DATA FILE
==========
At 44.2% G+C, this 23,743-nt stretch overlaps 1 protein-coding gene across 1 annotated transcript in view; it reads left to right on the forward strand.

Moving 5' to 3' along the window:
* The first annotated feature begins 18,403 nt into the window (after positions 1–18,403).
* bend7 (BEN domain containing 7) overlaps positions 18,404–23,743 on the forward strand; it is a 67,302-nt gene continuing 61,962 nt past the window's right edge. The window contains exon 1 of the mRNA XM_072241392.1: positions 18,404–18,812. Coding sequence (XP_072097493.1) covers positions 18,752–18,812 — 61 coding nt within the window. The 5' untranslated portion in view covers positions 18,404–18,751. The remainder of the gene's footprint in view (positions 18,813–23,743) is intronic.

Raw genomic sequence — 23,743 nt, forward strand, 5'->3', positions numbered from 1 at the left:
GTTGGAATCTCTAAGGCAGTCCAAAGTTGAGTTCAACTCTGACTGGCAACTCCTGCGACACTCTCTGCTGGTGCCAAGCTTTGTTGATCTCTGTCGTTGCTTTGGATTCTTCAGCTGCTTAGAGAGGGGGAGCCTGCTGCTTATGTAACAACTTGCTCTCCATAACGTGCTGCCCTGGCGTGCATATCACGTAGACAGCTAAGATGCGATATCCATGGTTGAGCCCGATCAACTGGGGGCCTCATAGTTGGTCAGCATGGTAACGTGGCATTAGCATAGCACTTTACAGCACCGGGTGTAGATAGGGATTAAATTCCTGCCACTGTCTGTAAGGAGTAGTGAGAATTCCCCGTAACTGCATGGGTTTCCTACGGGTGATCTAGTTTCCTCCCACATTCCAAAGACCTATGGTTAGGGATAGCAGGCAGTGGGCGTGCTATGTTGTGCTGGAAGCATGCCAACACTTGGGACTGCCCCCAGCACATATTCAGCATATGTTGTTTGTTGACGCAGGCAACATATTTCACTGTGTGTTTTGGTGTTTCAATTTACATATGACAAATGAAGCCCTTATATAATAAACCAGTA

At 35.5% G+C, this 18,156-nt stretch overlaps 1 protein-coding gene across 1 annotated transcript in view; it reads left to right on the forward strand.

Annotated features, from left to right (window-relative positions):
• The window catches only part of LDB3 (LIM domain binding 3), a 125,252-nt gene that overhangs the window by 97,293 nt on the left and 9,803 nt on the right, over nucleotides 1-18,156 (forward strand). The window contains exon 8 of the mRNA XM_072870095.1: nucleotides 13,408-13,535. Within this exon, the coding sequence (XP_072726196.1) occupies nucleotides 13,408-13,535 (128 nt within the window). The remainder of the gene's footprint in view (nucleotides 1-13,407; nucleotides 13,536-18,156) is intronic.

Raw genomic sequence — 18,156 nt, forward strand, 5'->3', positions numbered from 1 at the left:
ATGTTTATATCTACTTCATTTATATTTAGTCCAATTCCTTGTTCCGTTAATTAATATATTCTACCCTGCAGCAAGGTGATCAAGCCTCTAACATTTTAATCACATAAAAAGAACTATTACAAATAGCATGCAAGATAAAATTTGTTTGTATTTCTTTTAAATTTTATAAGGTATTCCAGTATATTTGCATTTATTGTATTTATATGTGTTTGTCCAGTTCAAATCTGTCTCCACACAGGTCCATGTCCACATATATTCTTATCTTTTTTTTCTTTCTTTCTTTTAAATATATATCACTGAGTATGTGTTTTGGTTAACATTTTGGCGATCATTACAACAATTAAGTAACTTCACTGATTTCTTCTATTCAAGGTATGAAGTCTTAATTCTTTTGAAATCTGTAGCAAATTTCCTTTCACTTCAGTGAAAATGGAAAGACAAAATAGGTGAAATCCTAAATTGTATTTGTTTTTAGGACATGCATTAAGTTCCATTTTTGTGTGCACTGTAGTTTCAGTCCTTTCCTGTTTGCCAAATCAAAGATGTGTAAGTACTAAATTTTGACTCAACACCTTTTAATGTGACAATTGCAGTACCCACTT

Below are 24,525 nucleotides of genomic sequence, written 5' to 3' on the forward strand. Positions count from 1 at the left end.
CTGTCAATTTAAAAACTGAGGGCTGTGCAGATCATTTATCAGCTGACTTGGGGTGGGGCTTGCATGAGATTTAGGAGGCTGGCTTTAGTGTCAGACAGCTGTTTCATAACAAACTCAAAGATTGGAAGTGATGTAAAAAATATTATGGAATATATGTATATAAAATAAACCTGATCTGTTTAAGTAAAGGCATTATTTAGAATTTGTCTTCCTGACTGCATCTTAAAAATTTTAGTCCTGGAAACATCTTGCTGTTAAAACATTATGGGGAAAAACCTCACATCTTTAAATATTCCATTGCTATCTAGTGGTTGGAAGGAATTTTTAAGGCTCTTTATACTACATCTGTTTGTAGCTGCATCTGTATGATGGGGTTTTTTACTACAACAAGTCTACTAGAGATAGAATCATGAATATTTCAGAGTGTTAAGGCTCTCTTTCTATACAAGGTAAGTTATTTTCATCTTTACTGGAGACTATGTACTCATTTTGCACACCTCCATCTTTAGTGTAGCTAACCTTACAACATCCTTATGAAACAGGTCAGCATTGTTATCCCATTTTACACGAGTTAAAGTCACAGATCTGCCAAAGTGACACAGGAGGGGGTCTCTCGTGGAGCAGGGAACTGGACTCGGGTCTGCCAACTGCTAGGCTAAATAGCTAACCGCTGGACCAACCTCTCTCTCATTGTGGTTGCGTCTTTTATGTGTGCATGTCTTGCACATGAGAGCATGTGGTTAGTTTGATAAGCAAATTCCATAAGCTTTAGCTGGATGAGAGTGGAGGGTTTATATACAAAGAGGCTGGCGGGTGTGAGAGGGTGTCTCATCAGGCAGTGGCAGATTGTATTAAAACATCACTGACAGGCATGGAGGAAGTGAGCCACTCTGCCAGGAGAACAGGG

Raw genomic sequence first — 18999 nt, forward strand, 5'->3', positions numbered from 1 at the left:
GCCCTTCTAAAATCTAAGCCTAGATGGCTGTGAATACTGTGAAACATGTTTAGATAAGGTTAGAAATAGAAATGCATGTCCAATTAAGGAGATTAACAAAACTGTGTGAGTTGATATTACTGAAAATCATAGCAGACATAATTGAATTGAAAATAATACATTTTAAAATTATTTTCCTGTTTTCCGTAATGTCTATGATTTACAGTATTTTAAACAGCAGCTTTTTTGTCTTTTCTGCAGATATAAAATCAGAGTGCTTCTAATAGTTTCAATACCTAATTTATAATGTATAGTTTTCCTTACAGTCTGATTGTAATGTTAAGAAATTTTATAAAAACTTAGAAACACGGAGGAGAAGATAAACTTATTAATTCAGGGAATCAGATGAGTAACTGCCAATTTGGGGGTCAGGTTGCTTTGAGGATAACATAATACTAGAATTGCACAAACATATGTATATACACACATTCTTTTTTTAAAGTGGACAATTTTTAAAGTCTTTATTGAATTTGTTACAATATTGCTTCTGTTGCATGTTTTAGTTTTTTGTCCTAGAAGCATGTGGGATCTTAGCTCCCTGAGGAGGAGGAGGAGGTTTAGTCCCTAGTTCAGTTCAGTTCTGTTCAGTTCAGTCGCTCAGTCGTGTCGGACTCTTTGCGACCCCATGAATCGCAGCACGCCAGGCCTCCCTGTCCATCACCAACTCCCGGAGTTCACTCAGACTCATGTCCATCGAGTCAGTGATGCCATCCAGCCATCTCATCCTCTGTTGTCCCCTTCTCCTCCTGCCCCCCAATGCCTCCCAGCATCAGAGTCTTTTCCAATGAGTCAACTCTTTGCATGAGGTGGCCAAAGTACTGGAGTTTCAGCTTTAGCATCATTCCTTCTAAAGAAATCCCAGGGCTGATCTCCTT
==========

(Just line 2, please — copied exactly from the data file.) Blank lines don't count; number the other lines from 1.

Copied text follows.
Moving 5' to 3' along the window: